Menstruation is a normal process that half the population experiences, yet it is widely misunderstood. Taboos and stigma attached to menstruation create silence around the topic and contribute to a lack of resources for people who menstruate to manage their periods safely and with dignity.
We're asking Global Citizens via our Facebook group what questions they want answered, and one big question we know people might have had in the past is what they, as boys and men, can do to advocate for menstrual health.
Appiah Boakye, West Africa director of the organization Days for Girls International, is based in Ghana and has a lot of experience working at the grassroots level with menstrual health. She sees firsthand the importance of menstrual health education to help shift the negative stigma that often surrounds menstruation.
“Around the world, we take for granted menstruation,” Boakye told Global Citizen. “It's not a topic that is talked about and it's quite unfortunate.
“Not only do the girls need to receive education, but the boys also need to understand what's going on with the girls, [and] what's going on with their bodies. A lot of times they are not properly educated.”
Men don’t always have the language to talk about menstruation openly, Boakye said.
“A lot of times, it’s [a] misconception. The boys feel as if menstruation is dirty, because traditionally, maybe they learned in their community that menstruation was dirty, and so they don't know that it's not.”
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Harmful myths about menstruation permeate every corner of the world. In Ghana, Boakye has heard men and boys say women who are menstruating shouldn’t prepare food because they’re impure. Certain communities in the country think if someone is menstruating and crosses over certain rivers, the land will no longer be fruitful.
Often boys and girls learn about menstruation from their peers and friends. In a small survey the organization Hey Girls conducted with 1,500 British men, 40% said they had never been taught about periods in school.
The misinformation boys and men hear can lead people who menstruate to manage their periods unsafely, by using unhealthy substitutes to period products, like reusing disposables or resorting to rags or items they find around the house like t-shirts, Boakye said. If they can’t afford to buy products, in some extreme cases they might put themselves in a compromising situation like exchanging sex for period products.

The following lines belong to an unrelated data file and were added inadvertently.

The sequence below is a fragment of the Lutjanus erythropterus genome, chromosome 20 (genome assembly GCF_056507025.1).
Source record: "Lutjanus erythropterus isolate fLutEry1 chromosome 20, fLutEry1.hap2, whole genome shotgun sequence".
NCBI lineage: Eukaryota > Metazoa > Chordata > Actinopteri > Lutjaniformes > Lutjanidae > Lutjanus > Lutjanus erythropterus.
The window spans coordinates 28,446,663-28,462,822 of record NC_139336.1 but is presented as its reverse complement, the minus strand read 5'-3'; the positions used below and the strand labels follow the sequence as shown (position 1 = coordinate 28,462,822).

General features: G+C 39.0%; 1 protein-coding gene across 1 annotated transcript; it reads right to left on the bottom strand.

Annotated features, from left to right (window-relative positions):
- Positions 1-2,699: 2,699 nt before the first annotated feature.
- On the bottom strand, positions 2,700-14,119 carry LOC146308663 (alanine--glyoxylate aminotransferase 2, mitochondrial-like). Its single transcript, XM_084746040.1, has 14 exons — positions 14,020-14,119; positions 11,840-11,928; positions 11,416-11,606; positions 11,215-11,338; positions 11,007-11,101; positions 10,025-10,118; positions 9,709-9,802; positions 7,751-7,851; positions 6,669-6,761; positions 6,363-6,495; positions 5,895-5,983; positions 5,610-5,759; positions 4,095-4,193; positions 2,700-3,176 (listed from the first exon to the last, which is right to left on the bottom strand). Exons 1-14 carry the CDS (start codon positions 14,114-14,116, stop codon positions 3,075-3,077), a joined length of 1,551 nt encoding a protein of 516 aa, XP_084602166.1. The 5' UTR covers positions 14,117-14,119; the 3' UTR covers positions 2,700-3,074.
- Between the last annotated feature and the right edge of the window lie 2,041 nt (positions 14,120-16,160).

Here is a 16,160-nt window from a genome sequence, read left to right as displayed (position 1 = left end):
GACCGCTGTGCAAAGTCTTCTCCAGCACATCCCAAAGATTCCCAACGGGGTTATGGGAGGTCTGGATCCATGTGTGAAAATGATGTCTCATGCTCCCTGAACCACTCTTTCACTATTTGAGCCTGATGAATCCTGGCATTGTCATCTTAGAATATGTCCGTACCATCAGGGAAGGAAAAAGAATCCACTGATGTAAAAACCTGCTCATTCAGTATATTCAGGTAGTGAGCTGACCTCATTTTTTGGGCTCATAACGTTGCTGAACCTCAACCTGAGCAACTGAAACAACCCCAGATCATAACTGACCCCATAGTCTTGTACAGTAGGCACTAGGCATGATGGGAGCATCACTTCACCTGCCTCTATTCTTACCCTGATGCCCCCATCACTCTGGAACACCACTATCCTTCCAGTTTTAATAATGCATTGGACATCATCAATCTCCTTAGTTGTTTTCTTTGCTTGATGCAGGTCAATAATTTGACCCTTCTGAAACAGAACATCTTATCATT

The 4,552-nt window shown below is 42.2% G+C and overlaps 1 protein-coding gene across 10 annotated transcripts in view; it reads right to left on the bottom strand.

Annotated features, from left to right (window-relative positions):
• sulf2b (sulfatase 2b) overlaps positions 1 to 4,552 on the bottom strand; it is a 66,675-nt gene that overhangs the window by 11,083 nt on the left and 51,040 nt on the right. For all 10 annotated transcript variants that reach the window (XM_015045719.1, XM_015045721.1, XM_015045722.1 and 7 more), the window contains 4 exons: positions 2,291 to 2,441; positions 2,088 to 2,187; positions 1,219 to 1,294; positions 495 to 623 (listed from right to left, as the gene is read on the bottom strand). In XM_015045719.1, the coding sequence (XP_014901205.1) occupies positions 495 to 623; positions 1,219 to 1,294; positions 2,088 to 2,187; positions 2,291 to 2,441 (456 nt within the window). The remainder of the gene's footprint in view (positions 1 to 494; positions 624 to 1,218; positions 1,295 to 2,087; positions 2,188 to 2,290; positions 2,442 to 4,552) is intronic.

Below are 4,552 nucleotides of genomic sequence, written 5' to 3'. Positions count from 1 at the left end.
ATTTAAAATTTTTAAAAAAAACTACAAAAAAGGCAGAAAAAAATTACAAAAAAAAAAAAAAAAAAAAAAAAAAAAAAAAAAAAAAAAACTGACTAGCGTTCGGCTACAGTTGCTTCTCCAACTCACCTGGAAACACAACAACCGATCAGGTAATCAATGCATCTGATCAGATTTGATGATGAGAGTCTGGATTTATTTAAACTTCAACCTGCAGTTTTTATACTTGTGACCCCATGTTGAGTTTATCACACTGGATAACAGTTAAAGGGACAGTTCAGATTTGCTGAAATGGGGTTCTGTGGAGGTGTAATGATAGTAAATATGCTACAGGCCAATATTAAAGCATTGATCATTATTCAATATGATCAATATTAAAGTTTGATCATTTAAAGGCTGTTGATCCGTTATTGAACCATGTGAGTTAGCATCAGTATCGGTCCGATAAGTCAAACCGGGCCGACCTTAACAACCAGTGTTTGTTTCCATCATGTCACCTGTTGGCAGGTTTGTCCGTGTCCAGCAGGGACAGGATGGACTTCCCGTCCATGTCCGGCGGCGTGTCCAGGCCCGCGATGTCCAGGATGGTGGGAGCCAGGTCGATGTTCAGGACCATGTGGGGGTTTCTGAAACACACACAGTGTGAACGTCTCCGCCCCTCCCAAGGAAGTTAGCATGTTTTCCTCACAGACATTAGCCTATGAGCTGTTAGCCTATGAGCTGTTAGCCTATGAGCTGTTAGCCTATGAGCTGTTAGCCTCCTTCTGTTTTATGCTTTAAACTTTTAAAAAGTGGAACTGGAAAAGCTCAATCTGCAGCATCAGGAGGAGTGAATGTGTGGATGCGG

When people who menstruate don’t have the resources and information to manage their periods safely, they are more likely to miss school and work, face higher health risks, and struggle to reach their full potential. Educating girls before their first period, and boys on menstruation overall, “builds confidence, contributes to social solidarity, and encourages healthy habits,” according to UNICEF. Including men and boys in the long-term menstruation conversation helps dispel misconceptions and prepares them to become supportive brothers, partners, and fathers.
Days for Girls employs several male trainers in their programs who address the role boys and men play in menstrual health and develop an awareness that their actions could have negative effects.
“We've found that in schools that have educated boys, you will see a girl stain her uniform and the boy will get up [and] give his sweatshirt to her, so she can wrap it around her uniform and escort her out,” Boakye said. “Or the boy may run to the nearest store and go and buy her sanitary pads.”
Days for Girls aims to shift how menstruation is discussed, as well as uplift people who menstruate and have them appreciate menstruation. Boakye shared a few specific ways boys and men can be a part of the process.
“I would say the first step is to get educated, because without that you can't really move forward,” she said. “You've got to go and educate yourself, if that's on the internet or if that's through some sort of community resource, whether it is [with] the Days for Girls “Men Who Know” curriculum, which is available online for free, doing [your] own independent research, or connecting with the community organization that focuses on outreach and awareness.”
Reading materials are available at local health centers, but asking to speak to a clinician about menstruation is an option, too. On the school level, boys can look into health clubs or advocacy groups that might facilitate discussions about menstruation.
Not all boys and men are going to feel equipped to speak menstruation all of the time, Boakye pointed out, and that’s OK.
“If your daughter is about to menstruate, there's nothing wrong with setting her to the side and having a conversation about what's about to happen,” she said. “Or, if you don't feel comfortable with that, you can connect her] with a school counselor or a teacher or the mom or someone who the girl can confide in. Men and boys can be connectors like that if they themselves don't feel comfortable.”
Boakye also encourages community leaders to set up educational sessions to discuss menstruation in safe spaces.
“Let's continue to create a space [where] people feel supported and confident,” she said.
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